Data scientist and editor of KDNuggets.com Gregory Piatetsky-Shapiro recently shared some of his big data insights for 2013.
In a recent Google+ Hangout, he gives his take on where big data helps companies, where he thinks we’ll see more focus and the real role of the data scientist.
Before we jump into the predictions and commentary, we’d like to tell you a little bit about Piatetsky-Shapiro’s (@kdnuggets) background.
He started as a researcher in artificial intelligence databases when big data was “something like 1,000 MB” large. Then he organized the first workshop and later a conference on knowledge discovery and served as the chief scientist for a number of startups.
For the past 10 years, he’s been a consultant or a “data scientist” as well as publisher of the KDNuggets newsletter.
Is Big Data Just a Trend?
Piatetsky-Shapiro calls big data a “real phenomenon” but warns that the promise it brings may be overstated.
“Big data can do things better,” he says. “It can optimize things.”
But he warns that it is not a miracle worker. Like his prediction in 2012, many of the predictions backed by big data have been wrong.
“The phenomenon is real. The potential is real. What is new is just a buzzword. It captures the promise that big data will do things better. It can do things better. It can optimize things. Maybe it will not produce miracles. Not perfectly predict what will happen.”
Bad Predictions Abound in 2013
Piatetsky-Shapiro predicts that we will continue to hear bad predictions on highly-hyped topics like the end of the world.
He says that people tend to make predictions, but that intuition and data don’t always match up when the data is as large as it is today.
“People have this built-in tendency to make predictions. Unfortunately, our intuitions don’t work very well when data becomes large,” he says. “That’s why we need good statistical analysis and data science to make good predictions.”
Are We Missing an Opportunity with “Untapped Data”?
Piatetsky-Shapiro points to an IDC study that predicts the “digital universe will double every two years and grow to about 5,200 gigabytes per person in 2020.” The study also estimates that 23% of the data would be useful if it were “tagged and analyzed.”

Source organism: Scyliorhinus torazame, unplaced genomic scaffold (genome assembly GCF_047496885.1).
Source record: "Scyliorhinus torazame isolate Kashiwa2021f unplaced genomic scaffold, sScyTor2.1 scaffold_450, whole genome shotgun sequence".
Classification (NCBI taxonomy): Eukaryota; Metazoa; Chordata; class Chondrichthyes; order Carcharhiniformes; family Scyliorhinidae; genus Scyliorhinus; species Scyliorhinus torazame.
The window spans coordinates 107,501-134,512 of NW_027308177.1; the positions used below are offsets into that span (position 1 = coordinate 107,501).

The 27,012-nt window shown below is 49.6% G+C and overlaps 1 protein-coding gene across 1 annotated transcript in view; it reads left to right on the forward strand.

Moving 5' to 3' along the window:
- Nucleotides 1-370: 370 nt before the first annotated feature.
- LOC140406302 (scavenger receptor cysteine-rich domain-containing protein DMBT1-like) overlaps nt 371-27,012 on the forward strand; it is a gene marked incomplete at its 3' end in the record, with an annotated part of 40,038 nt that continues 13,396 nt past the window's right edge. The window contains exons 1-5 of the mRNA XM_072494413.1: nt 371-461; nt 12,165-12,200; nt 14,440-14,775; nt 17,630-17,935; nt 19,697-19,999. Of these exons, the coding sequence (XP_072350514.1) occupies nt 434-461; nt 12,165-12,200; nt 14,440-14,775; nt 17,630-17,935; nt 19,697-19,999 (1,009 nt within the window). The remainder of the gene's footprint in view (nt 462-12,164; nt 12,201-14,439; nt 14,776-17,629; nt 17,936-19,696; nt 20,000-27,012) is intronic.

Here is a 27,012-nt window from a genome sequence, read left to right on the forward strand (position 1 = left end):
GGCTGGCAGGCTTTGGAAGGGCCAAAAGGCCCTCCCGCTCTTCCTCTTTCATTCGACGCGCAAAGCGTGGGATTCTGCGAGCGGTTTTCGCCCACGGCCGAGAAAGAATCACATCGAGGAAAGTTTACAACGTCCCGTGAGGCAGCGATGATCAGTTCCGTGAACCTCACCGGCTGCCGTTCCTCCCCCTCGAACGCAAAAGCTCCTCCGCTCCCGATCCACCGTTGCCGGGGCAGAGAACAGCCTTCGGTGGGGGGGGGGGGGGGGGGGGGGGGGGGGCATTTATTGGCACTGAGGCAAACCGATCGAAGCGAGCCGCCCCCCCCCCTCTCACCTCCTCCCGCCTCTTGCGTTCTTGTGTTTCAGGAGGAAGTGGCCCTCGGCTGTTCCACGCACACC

However, it’s estimated that just 3% will be tagged and half a percent will be analyzed.
What’s Behind the “Data Gap?”
Piatetsky-Shapiro says that it’s mostly a skills shortage. But that it’s not a “data scientist” shortage. Just like last year, he believes the data scientist shortage is a bit overstated.
He says, “We’ve all probably read predictions about the mythical data scientist shortage of 150,000.”
While the job title is considered the “sexiest job of the 21st century,” he’s not buying in. He says that we need to look at where the real “talent shortage” is as it relates to big data.
“Although data scientist jobs grow very fast, they don’t grow as fast as other big data-related jobs,” he says. “For example, demand for Hadoop greatly outstrips demand for data scientists. Partly because most analytics professionals are not data scientists. Lots of people will just work on data engineering, data moving, etc.
Defining the Data Scientist
Piatetsky-Shapiro offers a colorful definition of a “real data scientist.”
He says, “A data scientist is a combination of a statistician, a hacker and an MBA – in different proportions.”
More Vertical Focus in 2013
Piatetsky-Shapiro strips another layer off the “big data” buzz with another prediction – big data in motion. He defines this as delivering answers “not quite real-time,” but he says that it gives companies a much faster response to problems.
“People are able to build smaller, vertical-level or division-level units that are able to collect the relevant details and get responses faster,” he says. “Whether it’s a hardware appliance or some specific software, I think that’s a direction that we’re going. More vertical and more domain-specific. No more unified data warehouse.”
- Don’t miss the second part of the discussion with Gregory Piatetsky-Shapiro tomorrow, where he shares his top prediction for 2013.
Spotfire Blogging Team